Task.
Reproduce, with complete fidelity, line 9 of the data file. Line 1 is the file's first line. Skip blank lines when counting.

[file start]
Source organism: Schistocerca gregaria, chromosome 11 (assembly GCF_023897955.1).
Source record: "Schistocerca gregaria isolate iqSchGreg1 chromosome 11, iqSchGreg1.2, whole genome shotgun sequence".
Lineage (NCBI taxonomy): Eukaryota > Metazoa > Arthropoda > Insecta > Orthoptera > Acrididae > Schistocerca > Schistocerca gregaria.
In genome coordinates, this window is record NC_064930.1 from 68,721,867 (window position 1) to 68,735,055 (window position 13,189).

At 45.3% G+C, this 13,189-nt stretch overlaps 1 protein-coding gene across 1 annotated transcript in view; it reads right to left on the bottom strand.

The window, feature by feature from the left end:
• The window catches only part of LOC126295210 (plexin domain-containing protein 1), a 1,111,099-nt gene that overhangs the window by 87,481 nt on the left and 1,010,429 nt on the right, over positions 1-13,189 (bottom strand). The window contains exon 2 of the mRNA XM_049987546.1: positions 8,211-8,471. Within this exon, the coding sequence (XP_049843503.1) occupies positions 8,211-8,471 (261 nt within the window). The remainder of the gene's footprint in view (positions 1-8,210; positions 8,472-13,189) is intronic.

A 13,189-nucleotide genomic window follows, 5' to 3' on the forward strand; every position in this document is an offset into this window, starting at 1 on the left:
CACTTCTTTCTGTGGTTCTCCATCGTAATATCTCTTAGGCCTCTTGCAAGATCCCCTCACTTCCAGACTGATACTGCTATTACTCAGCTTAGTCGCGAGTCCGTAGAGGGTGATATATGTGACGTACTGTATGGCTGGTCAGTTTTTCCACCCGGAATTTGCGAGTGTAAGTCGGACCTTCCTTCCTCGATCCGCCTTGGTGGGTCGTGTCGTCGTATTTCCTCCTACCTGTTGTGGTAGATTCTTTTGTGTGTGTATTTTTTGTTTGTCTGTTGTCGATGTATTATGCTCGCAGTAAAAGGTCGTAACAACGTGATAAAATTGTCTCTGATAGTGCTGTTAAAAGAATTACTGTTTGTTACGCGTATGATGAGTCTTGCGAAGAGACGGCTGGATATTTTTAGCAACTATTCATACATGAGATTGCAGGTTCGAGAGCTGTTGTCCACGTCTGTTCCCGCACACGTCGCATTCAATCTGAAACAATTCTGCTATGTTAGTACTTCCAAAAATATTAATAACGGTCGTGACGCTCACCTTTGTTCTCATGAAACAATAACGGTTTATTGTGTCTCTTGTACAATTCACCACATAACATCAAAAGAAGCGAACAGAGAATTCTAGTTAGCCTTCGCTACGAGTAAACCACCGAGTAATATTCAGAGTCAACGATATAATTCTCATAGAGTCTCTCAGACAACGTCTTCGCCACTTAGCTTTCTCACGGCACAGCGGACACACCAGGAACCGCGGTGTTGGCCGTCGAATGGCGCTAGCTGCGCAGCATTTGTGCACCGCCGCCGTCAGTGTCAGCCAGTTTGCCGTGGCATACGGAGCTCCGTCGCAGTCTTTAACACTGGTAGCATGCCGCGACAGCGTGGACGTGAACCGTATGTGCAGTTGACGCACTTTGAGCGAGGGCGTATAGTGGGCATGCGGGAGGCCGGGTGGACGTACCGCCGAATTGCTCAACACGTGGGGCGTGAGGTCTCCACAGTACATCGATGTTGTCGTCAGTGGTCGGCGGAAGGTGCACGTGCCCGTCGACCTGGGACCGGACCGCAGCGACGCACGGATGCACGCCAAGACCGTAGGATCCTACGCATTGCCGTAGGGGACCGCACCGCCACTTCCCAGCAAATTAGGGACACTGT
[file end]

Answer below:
CACTTCTTTCTGTGGTTCTCCATCGTAATATCTCTTAGGCCTCTTGCAAGATCCCCTCACTTCCAGACTGATACTGCTATTACTCAGCTTAGTCGCGAGTCCGTAGAGGGTGATATATGTGACGTACTGTATGGCTGGTCAGTTTTTCCACCCGGAATTTGCGAGTGTAAGTCGGACCTTCCTTCCTCGATCCGCCTTGGTGGGTCGTGTCGTCGTATTTCCTCCTACCTGTTGTGGTAGATTCTTTTGTGTGTGTATTTTTTGTTTGTCTGTTGTCGATGTATTATGCTCGCAGTAAAAGGTCGTAACAACGTGATAAAATTGTCTCTGATAGTGCTGTTAAAAGAATTACTGTTTGTTACGCGTATGATGAGTCTTGCGAAGAGACGGCTGGATATTTTTAGCAACTATTCATACATGAGATTGCAGGTTCGAGAGCTGTTGTCCACGTCTGTTCCCGCACACGTCGCATTCAATCTGAAACAATTCTGCTATGTTAGTACTTCCAAAAATATTAATAACGGTCGTGACGCTCACCTTTGTTCTCATGAAACAATAACGGTTTATTGTGTCTCTTGTACAATTCACCACATAACATCAAAAGAAGCGAACAGAGAATTCTAGTTAGCCTTCGCTACGAGTAAACCACCGAGTAATATTCAGAGTCAACGATATAATTCTCATAGAGTCTCTCAGACAACGTCTTCGCCACTTAGCTTTCTCACGGCACAGCGGACACACCAGGAACCGCGGTGTTGGCCGTCGAATGGCGCTAGCTGCGCAGCATTTGTGCACCGCCGCCGTCAGTGTCAGCCAGTTTGCCGTGGCATACGGAGCTCCGTCGCAGTCTTTAACACTGGTAGCATGCCGCGACAGCGTGGACGTGAACCGTATGTGCAGTTGACGCACTTTGAGCGAGGGCGTATAGTGGGCATGCGGGAGGCCGGGTGGACGTACCGCCGAATTGCTCAACACGTGGGGCGTGAGGTCTCCACAGTACATCGATGTTGTCGTCAGTGGTCGGCGGAAGGTGCACGTGCCCGTCGACCTGGGACCGGACCGCAGCGACGCACGGATGCACGCCAAGACCGTAGGATCCTACGCATTGCCGTAGGGGACCGCACCGCCACTTCCCAGCAAATTAGGGACACTGT